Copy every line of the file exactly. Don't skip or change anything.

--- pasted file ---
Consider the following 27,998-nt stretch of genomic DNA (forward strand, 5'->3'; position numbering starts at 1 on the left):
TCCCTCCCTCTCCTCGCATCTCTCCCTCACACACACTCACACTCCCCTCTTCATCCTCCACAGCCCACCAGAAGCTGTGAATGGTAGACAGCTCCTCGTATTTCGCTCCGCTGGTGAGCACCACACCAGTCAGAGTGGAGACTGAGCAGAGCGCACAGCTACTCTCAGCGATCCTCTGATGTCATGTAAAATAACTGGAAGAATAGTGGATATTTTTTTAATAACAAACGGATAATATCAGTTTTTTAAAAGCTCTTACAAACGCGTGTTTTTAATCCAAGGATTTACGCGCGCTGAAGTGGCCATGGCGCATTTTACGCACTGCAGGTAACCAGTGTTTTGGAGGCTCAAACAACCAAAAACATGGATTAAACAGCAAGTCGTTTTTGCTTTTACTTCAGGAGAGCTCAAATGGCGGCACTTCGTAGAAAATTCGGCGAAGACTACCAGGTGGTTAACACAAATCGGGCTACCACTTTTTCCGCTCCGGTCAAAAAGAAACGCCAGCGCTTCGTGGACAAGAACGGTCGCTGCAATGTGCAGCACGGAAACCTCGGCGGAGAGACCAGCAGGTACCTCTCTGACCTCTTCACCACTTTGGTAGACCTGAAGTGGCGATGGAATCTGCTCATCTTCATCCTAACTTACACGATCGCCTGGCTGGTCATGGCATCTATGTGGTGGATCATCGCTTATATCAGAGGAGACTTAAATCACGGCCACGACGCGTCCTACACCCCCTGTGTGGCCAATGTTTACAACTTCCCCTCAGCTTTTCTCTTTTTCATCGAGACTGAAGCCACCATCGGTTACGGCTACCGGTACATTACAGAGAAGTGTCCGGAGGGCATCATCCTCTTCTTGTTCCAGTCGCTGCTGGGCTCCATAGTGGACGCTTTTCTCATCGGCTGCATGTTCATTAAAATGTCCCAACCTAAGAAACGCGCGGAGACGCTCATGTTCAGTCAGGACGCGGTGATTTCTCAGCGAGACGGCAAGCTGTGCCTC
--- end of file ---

Consider the following 27,998-nt stretch of genomic DNA (forward strand, 5'->3'; position numbering starts at 1 on the left):
TCCCTCCCTCTCCTCGCATCTCTCCCTCACACACACTCACACTCCCCTCTTCATCCTCCACAGCCCACCAGAAGCTGTGAATGGTAGACAGCTCCTCGTATTTCGCTCCGCTGGTGAGCACCACACCAGTCAGAGTGGAGACTGAGCAGAGCGCACAGCTACTCTCAGCGATCCTCTGATGTCATGTAAAATAACTGGAAGAATAGTGGATATTTTTTTAATAACAAACGGATAATATCAGTTTTTTAAAAGCTCTTACAAACGCGTGTTTTTAATCCAAGGATTTACGCGCGCTGAAGTGGCCATGGCGCATTTTACGCACTGCAGGTAACCAGTGTTTTGGAGGCTCAAACAACCAAAAACATGGATTAAACAGCAAGTCGTTTTTGCTTTTACTTCAGGAGAGCTCAAATGGCGGCACTTCGTAGAAAATTCGGCGAAGACTACCAGGTGGTTAACACAAATCGGGCTACCACTTTTTCCGCTCCGGTCAAAAAGAAACGCCAGCGCTTCGTGGACAAGAACGGTCGCTGCAATGTGCAGCACGGAAACCTCGGCGGAGAGACCAGCAGGTACCTCTCTGACCTCTTCACCACTTTGGTAGACCTGAAGTGGCGATGGAATCTGCTCATCTTCATCCTAACTTACACGATCGCCTGGCTGGTCATGGCATCTATGTGGTGGATCATCGCTTATATCAGAGGAGACTTAAATCACGGCCACGACGCGTCCTACACCCCCTGTGTGGCCAATGTTTACAACTTCCCCTCAGCTTTTCTCTTTTTCATCGAGACTGAAGCCACCATCGGTTACGGCTACCGGTACATTACAGAGAAGTGTCCGGAGGGCATCATCCTCTTCTTGTTCCAGTCGCTGCTGGGCTCCATAGTGGACGCTTTTCTCATCGGCTGCATGTTCATTAAAATGTCCCAACCTAAGAAACGCGCGGAGACGCTCATGTTCAGTCAGGACGCGGTGATTTCTCAGCGAGACGGCAAGCTGTGCCTC